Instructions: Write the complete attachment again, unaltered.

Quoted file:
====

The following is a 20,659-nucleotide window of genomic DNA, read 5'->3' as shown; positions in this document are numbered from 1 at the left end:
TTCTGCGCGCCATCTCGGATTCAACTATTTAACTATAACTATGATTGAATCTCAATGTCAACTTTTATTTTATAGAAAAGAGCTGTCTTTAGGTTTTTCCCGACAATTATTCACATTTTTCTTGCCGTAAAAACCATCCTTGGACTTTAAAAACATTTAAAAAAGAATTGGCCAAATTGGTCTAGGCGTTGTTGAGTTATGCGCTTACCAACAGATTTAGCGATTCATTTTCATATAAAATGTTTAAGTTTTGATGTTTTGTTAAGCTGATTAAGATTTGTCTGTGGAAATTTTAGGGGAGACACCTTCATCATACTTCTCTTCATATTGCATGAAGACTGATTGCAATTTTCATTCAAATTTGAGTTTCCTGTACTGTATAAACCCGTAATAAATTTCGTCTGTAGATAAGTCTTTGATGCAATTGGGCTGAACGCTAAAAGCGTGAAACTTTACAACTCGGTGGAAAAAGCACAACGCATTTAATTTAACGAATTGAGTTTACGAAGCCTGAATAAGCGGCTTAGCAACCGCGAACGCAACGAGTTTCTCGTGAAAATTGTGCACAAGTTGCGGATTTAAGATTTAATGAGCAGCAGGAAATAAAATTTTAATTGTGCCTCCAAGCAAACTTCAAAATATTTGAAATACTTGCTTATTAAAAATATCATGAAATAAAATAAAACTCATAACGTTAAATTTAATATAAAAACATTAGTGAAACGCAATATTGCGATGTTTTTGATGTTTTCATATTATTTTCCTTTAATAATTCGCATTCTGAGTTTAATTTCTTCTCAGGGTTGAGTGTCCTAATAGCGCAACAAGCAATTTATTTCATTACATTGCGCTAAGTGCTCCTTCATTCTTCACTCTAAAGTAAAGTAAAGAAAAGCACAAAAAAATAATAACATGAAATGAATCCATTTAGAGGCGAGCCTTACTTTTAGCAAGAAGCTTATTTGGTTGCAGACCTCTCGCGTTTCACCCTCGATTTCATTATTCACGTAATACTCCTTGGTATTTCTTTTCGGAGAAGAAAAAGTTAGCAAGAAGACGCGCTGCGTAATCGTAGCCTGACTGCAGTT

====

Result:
The following is a 20,659-nucleotide window of genomic DNA, read 5'->3' as shown; positions in this document are numbered from 1 at the left end:
TTCTGCGCGCCATCTCGGATTCAACTATTTAACTATAACTATGATTGAATCTCAATGTCAACTTTTATTTTATAGAAAAGAGCTGTCTTTAGGTTTTTCCCGACAATTATTCACATTTTTCTTGCCGTAAAAACCATCCTTGGACTTTAAAAACATTTAAAAAAGAATTGGCCAAATTGGTCTAGGCGTTGTTGAGTTATGCGCTTACCAACAGATTTAGCGATTCATTTTCATATAAAATGTTTAAGTTTTGATGTTTTGTTAAGCTGATTAAGATTTGTCTGTGGAAATTTTAGGGGAGACACCTTCATCATACTTCTCTTCATATTGCATGAAGACTGATTGCAATTTTCATTCAAATTTGAGTTTCCTGTACTGTATAAACCCGTAATAAATTTCGTCTGTAGATAAGTCTTTGATGCAATTGGGCTGAACGCTAAAAGCGTGAAACTTTACAACTCGGTGGAAAAAGCACAACGCATTTAATTTAACGAATTGAGTTTACGAAGCCTGAATAAGCGGCTTAGCAACCGCGAACGCAACGAGTTTCTCGTGAAAATTGTGCACAAGTTGCGGATTTAAGATTTAATGAGCAGCAGGAAATAAAATTTTAATTGTGCCTCCAAGCAAACTTCAAAATATTTGAAATACTTGCTTATTAAAAATATCATGAAATAAAATAAAACTCATAACGTTAAATTTAATATAAAAACATTAGTGAAACGCAATATTGCGATGTTTTTGATGTTTTCATATTATTTTCCTTTAATAATTCGCATTCTGAGTTTAATTTCTTCTCAGGGTTGAGTGTCCTAATAGCGCAACAAGCAATTTATTTCATTACATTGCGCTAAGTGCTCCTTCATTCTTCACTCTAAAGTAAAGTAAAGAAAAGCACAAAAAAATAATAACATGAAATGAATCCATTTAGAGGCGAGCCTTACTTTTAGCAAGAAGCTTATTTGGTTGCAGACCTCTCGCGTTTCACCCTCGATTTCATTATTCACGTAATACTCCTTGGTATTTCTTTTCGGAGAAGAAAAAGTTAGCAAGAAGACGCGCTGCGTAATCGTAGCCTGACTGCAGTT